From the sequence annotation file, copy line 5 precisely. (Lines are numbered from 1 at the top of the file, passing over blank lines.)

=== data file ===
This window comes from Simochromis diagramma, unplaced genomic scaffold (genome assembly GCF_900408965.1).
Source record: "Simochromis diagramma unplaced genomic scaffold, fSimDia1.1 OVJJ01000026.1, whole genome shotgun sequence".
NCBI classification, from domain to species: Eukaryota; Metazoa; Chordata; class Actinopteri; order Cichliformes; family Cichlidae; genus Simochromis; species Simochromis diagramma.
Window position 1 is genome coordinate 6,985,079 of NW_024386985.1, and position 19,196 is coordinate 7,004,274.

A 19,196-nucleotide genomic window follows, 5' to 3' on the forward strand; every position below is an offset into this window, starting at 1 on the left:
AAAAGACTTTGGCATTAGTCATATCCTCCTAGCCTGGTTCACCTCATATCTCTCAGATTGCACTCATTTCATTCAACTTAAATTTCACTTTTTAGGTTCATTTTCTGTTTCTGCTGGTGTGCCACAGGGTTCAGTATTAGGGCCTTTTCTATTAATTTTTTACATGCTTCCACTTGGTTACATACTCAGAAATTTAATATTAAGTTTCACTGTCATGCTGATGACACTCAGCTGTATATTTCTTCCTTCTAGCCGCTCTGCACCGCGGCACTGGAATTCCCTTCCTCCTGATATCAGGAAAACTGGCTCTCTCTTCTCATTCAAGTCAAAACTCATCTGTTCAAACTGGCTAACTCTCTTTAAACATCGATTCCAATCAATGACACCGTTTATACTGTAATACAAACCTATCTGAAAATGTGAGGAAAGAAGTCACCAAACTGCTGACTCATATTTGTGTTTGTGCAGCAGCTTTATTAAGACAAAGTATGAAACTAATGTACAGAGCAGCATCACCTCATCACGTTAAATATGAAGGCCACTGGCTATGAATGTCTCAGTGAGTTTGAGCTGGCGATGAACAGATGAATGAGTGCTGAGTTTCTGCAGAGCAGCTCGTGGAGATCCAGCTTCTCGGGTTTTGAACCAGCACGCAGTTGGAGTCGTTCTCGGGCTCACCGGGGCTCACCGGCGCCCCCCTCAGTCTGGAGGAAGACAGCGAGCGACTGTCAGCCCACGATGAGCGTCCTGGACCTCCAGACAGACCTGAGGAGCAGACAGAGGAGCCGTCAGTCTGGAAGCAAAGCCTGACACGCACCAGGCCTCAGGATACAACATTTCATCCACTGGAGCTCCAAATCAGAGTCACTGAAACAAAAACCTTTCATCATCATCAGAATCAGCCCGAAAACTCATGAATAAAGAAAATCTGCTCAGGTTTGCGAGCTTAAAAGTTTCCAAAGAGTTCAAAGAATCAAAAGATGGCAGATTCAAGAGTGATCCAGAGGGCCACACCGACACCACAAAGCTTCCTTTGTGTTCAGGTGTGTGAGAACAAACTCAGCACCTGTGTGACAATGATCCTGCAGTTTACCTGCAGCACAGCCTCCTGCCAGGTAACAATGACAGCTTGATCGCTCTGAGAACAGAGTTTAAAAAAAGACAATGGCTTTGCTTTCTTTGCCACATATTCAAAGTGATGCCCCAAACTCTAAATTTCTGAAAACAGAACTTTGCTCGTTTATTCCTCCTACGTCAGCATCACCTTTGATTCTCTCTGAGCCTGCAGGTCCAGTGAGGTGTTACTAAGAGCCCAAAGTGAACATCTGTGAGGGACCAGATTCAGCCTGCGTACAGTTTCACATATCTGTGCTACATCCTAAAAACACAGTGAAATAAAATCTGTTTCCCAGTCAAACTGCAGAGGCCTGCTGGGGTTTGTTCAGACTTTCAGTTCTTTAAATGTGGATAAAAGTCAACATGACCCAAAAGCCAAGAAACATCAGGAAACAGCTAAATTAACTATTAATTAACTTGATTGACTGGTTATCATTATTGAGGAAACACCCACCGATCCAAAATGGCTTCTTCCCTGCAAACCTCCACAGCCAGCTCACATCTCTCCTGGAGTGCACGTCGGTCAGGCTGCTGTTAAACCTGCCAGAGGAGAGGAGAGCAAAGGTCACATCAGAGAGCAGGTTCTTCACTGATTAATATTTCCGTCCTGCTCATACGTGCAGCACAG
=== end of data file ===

A 19,196-nucleotide genomic window follows, 5' to 3' on the forward strand; every position below is an offset into this window, starting at 1 on the left: